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Remember Anthony Randolph?

The Warriors drafted him No. 14 in 2008, and he also played for the Knicks, Timberwolves and Nuggets, last appearing in the NBA in 2014.

He still has plenty of athleticism – as he showed playing for Real Madrid. The defender isn’t as tall, but the way Randolph leaps over him is reminiscent of Vince Carter‘s famous dunk on Frederic Weis:

(hat tip: Sportando)

Klay Thompson, Steve Kerr slam Golden State official who called Warriors ‘[cowards]’

LAS VEGAS, NV - OCTOBER 15:  Head coach Steve Kerr of the Golden State Warriors talks to Klay Thompson #11 on the bench during their preseason game against the Los Angeles Lakers at T-Mobile Arena on October 15, 2016 in Las Vegas, Nevada. Golden State won 112-107. NOTE TO USER: User expressly acknowledges and agrees that, by downloading and or using this photograph, User is consenting to the terms and conditions of the Getty Images License Agreement.  (Photo by Ethan Miller/Getty Images)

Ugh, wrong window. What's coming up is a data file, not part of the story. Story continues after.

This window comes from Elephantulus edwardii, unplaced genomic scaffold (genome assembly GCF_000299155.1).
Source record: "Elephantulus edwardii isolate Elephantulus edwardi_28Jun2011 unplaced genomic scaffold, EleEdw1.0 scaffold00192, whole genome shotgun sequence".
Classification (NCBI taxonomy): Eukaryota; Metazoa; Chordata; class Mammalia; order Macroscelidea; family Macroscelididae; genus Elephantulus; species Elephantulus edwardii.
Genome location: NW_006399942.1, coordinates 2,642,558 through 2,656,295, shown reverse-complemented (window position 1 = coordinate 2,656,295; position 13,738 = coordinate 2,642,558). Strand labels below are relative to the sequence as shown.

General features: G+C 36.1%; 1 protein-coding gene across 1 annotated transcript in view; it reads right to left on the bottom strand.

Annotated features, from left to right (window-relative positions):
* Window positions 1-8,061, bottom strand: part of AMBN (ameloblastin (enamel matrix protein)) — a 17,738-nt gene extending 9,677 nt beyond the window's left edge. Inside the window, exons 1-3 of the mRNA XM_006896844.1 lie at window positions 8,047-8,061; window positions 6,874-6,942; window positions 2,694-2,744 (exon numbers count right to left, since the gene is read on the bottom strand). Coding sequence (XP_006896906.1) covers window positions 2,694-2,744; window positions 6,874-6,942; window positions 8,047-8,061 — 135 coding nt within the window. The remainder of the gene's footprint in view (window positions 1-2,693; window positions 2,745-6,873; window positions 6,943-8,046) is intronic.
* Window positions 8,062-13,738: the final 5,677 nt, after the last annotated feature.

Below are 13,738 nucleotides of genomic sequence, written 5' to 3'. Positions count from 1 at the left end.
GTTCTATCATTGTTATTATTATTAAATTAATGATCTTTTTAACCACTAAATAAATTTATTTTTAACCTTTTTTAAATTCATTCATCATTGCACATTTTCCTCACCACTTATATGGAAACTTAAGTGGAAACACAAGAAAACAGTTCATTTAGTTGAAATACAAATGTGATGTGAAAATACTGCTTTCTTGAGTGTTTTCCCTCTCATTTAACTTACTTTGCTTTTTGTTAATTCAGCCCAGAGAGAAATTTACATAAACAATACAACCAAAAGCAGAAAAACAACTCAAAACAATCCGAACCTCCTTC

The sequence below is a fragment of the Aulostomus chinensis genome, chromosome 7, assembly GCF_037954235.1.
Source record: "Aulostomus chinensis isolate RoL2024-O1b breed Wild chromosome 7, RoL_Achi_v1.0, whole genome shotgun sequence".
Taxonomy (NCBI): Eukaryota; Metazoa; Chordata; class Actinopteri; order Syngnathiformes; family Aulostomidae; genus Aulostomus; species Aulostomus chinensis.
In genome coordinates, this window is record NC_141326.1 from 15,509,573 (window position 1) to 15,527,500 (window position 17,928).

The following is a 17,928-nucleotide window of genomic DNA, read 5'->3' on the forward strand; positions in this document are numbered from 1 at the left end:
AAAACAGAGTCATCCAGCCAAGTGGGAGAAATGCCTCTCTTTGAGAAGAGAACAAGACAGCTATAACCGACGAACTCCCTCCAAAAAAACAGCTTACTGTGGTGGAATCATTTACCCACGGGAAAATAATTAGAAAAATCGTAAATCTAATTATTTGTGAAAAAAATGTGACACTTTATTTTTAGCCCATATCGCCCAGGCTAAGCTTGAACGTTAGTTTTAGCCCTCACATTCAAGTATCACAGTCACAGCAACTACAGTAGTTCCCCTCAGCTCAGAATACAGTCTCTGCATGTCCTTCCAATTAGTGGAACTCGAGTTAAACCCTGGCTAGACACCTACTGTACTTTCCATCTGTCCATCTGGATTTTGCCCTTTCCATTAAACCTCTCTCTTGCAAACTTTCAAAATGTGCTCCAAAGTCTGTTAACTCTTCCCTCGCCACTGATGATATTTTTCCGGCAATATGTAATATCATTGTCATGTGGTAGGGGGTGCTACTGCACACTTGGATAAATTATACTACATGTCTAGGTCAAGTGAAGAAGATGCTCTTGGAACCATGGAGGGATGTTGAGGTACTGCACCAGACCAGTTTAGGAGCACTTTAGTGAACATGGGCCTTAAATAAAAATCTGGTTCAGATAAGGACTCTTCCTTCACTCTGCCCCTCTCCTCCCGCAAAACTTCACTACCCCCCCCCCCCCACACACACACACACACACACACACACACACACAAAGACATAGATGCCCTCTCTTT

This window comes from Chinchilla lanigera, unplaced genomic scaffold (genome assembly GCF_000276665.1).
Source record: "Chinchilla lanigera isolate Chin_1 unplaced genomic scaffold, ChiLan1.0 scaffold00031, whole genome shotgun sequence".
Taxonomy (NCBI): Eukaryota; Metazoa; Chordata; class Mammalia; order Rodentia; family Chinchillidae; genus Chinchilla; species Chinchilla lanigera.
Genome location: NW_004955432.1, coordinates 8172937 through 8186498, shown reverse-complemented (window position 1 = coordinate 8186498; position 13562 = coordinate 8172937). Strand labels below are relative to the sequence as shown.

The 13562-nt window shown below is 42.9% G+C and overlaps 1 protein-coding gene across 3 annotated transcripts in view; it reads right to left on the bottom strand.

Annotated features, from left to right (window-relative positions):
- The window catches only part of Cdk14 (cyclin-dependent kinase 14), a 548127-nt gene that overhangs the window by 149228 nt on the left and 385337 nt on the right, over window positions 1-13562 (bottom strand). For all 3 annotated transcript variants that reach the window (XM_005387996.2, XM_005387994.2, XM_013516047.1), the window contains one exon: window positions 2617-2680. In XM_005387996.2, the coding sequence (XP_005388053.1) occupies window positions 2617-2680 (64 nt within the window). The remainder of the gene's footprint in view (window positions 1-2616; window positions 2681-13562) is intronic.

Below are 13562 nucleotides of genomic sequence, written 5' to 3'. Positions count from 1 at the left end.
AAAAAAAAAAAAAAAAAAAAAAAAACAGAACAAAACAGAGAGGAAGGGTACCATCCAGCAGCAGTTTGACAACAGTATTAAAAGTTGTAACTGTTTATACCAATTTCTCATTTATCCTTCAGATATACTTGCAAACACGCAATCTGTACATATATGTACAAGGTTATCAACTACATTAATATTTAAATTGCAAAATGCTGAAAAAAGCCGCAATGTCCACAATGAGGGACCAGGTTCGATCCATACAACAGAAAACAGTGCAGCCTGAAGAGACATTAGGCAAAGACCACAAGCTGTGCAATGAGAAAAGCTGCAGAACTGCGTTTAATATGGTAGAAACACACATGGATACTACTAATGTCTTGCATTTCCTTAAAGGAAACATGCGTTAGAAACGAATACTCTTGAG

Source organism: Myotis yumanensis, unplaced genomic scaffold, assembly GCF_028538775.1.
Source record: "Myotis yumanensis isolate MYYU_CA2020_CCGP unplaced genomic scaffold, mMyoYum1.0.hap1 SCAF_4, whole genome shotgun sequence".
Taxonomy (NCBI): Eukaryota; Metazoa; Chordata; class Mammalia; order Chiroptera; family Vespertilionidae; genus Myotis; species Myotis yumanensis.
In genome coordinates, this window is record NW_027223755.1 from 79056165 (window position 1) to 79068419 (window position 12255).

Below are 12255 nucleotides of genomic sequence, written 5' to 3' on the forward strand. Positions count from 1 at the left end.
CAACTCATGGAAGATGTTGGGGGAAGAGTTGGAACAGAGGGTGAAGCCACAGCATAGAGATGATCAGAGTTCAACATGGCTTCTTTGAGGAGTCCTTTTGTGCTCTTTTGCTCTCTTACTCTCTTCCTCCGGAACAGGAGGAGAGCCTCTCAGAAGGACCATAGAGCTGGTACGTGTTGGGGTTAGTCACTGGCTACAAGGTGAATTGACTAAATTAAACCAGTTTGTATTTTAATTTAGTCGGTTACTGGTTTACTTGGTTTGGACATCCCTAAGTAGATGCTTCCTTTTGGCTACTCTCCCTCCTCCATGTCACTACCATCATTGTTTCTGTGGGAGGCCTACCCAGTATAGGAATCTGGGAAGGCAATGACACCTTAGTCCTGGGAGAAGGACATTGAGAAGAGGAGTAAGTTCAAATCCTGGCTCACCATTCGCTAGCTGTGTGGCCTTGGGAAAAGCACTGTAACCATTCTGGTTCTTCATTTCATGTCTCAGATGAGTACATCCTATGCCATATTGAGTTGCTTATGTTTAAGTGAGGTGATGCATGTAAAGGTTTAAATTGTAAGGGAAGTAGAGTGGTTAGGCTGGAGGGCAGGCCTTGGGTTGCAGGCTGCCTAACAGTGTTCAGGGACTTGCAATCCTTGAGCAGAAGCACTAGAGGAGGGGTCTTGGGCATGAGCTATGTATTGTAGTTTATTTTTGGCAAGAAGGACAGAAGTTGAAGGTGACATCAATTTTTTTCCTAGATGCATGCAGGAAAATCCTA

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Marreese Speights bluntly assessed Draymond Green, but at least Speights put his name behind his words (at least until implying he was misquoted, to which the writer countered by claiming he had audio).

Someone else in the fantastic profile of Green by Ethan Sherwood Strauss of ESPN never attached his name.


multiple Warriors staffers share the opinion that Green is their most important player. Nobody replicates his set of contributions. As one team official puts it: “The guys might be frustrated by his antics, but they had an opportunity to prove themselves without him in Game 5 and they played like a bunch of [cowards].”

Multiple Warriors objected.

Klay Thompson, via Monte Poole of CSN Bay Area:

“That article pissed me off for this reason: If you’re going to call someone a coward, how are you not going to put your name to that quote?” Thompson began. “It’s easy to point to someone and call them a coward behind a shade of a shield. But why don’t you put your name to it? Then you can call us cowards. That’s fine. You can tell us that.

“But to say we played like cowards, and you’re not going to quote the guy who said it? That’s weak to me, man. How are you going to quote Mo (Speights) and not anybody else? That actually got under my skin, because you call us cowards but you’re not going to put your name to the quote? You know what I mean? You’re not going to quote who said it? You’re just going to say, oh, some executive said they’re cowards? Get out of here. That made me mad.”